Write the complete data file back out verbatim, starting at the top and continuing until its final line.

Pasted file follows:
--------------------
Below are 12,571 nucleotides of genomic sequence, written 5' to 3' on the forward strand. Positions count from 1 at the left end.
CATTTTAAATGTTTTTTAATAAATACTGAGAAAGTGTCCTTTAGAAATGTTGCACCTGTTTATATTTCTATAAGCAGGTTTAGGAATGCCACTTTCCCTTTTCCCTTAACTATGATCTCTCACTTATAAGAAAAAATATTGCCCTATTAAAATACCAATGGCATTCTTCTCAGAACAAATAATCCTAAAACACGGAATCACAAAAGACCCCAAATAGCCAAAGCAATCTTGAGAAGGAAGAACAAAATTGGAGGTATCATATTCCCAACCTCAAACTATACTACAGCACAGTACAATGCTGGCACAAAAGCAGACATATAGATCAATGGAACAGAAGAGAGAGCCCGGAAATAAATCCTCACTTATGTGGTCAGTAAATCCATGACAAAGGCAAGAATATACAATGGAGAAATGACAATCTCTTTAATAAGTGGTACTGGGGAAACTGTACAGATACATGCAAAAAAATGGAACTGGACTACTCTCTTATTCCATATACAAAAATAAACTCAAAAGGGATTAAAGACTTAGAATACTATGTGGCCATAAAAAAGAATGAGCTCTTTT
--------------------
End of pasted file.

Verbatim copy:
Below are 12,571 nucleotides of genomic sequence, written 5' to 3' on the forward strand. Positions count from 1 at the left end.
CATTTTAAATGTTTTTTAATAAATACTGAGAAAGTGTCCTTTAGAAATGTTGCACCTGTTTATATTTCTATAAGCAGGTTTAGGAATGCCACTTTCCCTTTTCCCTTAACTATGATCTCTCACTTATAAGAAAAAATATTGCCCTATTAAAATACCAATGGCATTCTTCTCAGAACAAATAATCCTAAAACACGGAATCACAAAAGACCCCAAATAGCCAAAGCAATCTTGAGAAGGAAGAACAAAATTGGAGGTATCATATTCCCAACCTCAAACTATACTACAGCACAGTACAATGCTGGCACAAAAGCAGACATATAGATCAATGGAACAGAAGAGAGAGCCCGGAAATAAATCCTCACTTATGTGGTCAGTAAATCCATGACAAAGGCAAGAATATACAATGGAGAAATGACAATCTCTTTAATAAGTGGTACTGGGGAAACTGTACAGATACATGCAAAAAAATGGAACTGGACTACTCTCTTATTCCATATACAAAAATAAACTCAAAAGGGATTAAAGACTTAGAATACTATGTGGCCATAAAAAAGAATGAGCTCTTTT